Arkansas Racing Commission Approves Land-Based Casino Rules

Saracen Casino Resort

A departing Jefferson County judge approved Saracen Casino Resort.

The Arkansas Racing Commission approved two new rules for casino gambling this past week: one involving local approval and another involving the licensing of casino employees. The commission’s vote is a non-binding, tenative approval for the two measures.

Neither new regulation appears controversial, so both rules appear likely to be adopted.

The first rule settles a question about the proposed the Jefferson County casino. To receive a casino license, the district judge has to give approval, but questions arose over the timing of the approval.

Department County Judge Booker Clemons sent a letter on November 14, several days after the election, giving his support to Saracen Casino Resort in Pine Bluff. He is leaving in January and will be replaced by Jefferson County Sheriff Gerald Robinson.

Jefferson County Casino Approval

Judge Clemons wrote a letter on Nov. 19 giving his approval for the Saracen Casino, but residents wondered whether a departing judge’s approval was enough. The Racing Commission approved a measure which would make Nov. 14 the cutoff date, so Judge Clemons’ approval is enough. (For his part, Gerald Robinson also said he would approve.)

Still, the decision could have an effect on future decisions, if the measure is approved. Media present said the measure was approved without comment from the commissioners or local residents in attendance, signaling the new rule is uncontroversial.

Casino Worker Certification Vote

The second vote involved the licensing and qualifications for casino employees in the four proposed new Arkansas casinos. The Racing Commission was charged with creating the regulatory framework for the new casinos, so the vote was expected.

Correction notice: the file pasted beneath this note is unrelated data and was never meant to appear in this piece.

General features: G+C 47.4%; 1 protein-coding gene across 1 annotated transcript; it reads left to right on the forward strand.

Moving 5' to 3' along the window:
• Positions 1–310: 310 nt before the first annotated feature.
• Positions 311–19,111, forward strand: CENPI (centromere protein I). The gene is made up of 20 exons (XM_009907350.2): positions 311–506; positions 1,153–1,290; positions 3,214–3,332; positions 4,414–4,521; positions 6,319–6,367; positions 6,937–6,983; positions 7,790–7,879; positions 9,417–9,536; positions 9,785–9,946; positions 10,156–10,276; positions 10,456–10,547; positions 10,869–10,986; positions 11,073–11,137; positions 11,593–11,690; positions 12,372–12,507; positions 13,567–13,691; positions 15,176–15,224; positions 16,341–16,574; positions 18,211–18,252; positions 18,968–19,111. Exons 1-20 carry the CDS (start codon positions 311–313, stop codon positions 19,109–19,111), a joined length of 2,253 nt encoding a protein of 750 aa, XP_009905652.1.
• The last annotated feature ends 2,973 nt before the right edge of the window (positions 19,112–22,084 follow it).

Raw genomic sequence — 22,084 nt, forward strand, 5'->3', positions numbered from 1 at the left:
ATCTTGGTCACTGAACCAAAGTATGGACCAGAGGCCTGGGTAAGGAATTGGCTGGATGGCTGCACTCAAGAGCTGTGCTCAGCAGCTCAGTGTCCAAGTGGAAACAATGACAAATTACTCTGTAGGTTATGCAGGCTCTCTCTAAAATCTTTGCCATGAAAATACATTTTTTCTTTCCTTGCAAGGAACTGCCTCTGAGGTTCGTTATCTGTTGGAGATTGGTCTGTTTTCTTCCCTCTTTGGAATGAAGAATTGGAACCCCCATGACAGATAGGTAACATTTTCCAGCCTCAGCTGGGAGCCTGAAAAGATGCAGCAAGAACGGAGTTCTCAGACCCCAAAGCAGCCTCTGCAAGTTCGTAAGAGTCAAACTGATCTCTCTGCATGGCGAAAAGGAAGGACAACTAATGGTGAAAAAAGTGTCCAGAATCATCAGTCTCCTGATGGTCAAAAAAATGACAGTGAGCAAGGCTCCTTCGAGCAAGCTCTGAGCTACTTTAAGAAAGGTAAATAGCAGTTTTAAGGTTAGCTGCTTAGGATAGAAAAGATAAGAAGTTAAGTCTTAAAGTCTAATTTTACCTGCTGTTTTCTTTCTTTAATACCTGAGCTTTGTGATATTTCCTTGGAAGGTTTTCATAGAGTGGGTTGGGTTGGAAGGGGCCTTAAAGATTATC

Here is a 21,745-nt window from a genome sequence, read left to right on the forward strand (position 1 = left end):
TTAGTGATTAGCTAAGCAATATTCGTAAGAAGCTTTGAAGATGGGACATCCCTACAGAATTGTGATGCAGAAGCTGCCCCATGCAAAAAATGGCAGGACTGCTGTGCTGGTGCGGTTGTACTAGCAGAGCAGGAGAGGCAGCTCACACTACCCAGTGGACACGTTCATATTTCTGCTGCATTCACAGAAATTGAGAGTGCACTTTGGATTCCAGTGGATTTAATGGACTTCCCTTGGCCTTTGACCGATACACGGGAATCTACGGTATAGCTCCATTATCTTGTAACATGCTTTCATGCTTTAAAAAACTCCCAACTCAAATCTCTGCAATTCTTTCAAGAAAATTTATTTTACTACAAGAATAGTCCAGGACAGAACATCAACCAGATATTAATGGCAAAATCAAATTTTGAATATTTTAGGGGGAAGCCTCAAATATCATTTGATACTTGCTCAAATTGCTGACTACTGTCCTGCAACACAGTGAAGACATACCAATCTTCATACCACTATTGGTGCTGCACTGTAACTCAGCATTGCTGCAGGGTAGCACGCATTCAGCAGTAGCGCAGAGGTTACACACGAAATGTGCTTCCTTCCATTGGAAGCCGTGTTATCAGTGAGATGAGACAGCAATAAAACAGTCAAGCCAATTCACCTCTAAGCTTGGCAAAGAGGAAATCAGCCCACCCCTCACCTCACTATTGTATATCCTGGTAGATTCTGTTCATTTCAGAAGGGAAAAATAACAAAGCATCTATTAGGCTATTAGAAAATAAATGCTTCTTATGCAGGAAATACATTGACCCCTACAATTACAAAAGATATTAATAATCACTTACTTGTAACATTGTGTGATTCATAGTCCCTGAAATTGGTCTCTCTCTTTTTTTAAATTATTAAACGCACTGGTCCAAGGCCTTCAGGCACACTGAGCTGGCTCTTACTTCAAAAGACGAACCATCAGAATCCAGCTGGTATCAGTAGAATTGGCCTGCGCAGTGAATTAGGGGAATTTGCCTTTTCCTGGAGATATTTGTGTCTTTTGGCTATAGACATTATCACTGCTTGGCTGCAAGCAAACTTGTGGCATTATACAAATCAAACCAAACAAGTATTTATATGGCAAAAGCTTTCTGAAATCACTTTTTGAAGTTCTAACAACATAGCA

Once again, the casino licensing vote passed unaninmously and without comment from the commissioners and those in attendance.

Arkansas Casino Vote: Amendment 4

Amendment 4 in the 2018 midterm election called for four new casinos: two on the site of existing racetrack casinos in Garland and Crittenden Counties and two brand new casinos in Jefferson and Pope Counties. The Garland County casino expansion is set for Oaklawn Racetrack, which is owned by the Oaklawn Jockey Club, Inc. The company has planned four years for such an expansion.

The Crittenden County casino will be placed at the The Southland Racing Corporation’s greyhound track, Southland Racing. Once again, the dog track has been hoping to expand its slots parlor into a main casino for years.

Arkansas Casino Tax Revenues

Amendment 4 stipulated that the first $150 million of revenues would be taxed at a 13% rate. Anything over $150 million would be taxed at a 20% rate. 55% of the tax revenues goes to the State of Arkansas General Revenue Fund. 19.5% goes to the city in which the casino is located, while 8% goes to the home county.

The remaining 17.5% goes to the Arkansas Racing Commission, who will deposit the cash in the Arkansas Racing Commission Purse and Awards Fund. The Racing Commission’s fund goes toward purses for live horse racing at Oaklawn Park and greyhound racing at Southland Races.

Trouble for Pope County Casino?

The Pope County casino might be in trouble already. When the voting statistics became known, it was clear that Pope County voters rejected Amendment 4. That might not be a major obstacle, but the voters approved another measure which could complicate matters for local developers.

Northwest Arkansas Online reported that Pope County voters approved a “local initiated measure that requires local officials to get approval from voters before supporting a casino proposal.”

If a developer wants to build a casino in Pope County, it is going to have to convince voters in the county to support the measure. The tax revenue and jobs created should speak for itself, but economic concerns do not always convince residents to support a casino in their neighborhood.

The Cherokee Nation of Oklahoma is known to support a Pope County casino, so it likely will push for a decision from local voters in the coming years. The Pope County casino licensing process will be open to many applicants, so others might be interested in pushing a casino approval vote.